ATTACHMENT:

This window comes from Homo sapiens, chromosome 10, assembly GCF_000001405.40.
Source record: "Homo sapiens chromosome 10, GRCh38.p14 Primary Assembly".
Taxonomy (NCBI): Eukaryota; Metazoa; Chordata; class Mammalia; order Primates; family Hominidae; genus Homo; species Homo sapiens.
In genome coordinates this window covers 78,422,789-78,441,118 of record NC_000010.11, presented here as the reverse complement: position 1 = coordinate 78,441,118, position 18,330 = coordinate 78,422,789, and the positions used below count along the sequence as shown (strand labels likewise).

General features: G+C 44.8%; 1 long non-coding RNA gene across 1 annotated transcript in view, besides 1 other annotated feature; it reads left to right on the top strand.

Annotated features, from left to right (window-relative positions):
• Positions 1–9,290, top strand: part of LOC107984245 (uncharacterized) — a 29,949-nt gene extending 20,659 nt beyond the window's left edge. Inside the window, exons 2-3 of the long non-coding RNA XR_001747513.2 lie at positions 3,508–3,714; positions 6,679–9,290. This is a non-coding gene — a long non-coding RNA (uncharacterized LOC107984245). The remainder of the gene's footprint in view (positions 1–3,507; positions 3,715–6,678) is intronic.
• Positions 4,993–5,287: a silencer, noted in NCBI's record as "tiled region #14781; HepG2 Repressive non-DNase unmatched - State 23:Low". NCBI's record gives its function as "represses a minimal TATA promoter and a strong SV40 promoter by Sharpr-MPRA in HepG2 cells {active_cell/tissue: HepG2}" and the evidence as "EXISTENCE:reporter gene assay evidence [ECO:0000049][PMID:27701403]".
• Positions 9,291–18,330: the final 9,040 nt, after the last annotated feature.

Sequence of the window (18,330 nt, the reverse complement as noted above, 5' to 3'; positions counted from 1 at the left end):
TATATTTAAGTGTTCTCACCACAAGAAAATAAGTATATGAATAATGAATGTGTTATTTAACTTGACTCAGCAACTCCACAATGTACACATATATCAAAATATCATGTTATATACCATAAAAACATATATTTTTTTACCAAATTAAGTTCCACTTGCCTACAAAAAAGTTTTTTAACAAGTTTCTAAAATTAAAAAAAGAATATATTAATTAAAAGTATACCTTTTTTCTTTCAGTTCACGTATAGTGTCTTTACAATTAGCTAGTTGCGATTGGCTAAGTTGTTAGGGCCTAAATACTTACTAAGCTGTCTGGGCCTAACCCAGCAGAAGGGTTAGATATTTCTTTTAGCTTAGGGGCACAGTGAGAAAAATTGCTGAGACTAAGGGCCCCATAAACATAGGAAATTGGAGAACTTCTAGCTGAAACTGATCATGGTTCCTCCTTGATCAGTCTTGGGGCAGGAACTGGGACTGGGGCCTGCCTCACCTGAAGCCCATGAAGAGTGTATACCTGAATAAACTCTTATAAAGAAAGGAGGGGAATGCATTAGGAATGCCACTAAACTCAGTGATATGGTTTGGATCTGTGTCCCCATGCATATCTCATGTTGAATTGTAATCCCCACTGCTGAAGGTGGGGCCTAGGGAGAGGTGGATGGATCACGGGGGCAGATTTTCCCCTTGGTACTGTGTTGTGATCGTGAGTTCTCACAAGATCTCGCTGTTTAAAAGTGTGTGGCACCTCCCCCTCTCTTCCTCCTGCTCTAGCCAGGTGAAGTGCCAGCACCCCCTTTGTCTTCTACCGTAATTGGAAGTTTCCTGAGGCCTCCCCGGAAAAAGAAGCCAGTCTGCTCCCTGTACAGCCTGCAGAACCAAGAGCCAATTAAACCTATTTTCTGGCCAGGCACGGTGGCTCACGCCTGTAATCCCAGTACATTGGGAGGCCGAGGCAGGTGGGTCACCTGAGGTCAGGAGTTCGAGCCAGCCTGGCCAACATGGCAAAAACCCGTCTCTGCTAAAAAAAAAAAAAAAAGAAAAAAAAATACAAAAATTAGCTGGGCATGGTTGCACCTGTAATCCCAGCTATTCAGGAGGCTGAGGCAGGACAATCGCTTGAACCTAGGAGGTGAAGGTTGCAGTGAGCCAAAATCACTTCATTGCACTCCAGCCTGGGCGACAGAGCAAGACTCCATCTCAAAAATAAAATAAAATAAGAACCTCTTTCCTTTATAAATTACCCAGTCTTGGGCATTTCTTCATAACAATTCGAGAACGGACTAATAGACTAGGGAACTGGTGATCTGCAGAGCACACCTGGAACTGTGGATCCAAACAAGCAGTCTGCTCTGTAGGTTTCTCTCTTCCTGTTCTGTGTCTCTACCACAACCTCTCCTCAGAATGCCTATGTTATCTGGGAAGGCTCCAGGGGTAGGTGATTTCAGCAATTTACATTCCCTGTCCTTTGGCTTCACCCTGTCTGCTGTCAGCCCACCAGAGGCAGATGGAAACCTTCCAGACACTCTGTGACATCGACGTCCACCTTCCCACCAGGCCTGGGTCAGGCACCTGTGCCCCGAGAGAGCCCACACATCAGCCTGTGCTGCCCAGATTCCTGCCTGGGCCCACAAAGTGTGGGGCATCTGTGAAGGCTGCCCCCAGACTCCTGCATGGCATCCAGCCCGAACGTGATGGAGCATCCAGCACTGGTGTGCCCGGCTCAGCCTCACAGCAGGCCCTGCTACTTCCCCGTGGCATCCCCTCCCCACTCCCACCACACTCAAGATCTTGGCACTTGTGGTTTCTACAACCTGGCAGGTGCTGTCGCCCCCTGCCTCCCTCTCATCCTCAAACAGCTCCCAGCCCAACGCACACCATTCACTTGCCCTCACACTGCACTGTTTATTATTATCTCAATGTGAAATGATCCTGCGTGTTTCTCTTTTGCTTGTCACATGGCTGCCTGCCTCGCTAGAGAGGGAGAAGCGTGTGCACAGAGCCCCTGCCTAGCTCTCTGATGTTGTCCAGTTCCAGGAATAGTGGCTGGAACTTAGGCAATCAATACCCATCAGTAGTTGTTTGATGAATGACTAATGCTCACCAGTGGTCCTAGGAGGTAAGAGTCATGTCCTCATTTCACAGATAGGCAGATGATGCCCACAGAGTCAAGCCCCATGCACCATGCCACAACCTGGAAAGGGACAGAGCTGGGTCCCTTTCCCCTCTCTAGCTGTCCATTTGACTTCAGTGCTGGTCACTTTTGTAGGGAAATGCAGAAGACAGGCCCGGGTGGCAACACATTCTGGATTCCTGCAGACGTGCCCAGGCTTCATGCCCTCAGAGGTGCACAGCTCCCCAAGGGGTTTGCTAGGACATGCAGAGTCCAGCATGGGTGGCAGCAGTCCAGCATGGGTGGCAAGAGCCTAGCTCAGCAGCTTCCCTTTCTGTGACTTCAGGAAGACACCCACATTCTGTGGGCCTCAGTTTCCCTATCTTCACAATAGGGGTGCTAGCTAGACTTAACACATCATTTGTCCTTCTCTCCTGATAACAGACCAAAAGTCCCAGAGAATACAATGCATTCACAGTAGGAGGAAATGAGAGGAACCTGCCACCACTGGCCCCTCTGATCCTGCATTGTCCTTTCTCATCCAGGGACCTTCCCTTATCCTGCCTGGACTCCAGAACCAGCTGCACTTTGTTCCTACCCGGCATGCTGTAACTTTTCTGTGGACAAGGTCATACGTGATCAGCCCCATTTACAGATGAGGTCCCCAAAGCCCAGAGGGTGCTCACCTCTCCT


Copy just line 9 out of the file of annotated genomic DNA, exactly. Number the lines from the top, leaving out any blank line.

• Positions 9,291–18,330: the final 9,040 nt, after the last annotated feature.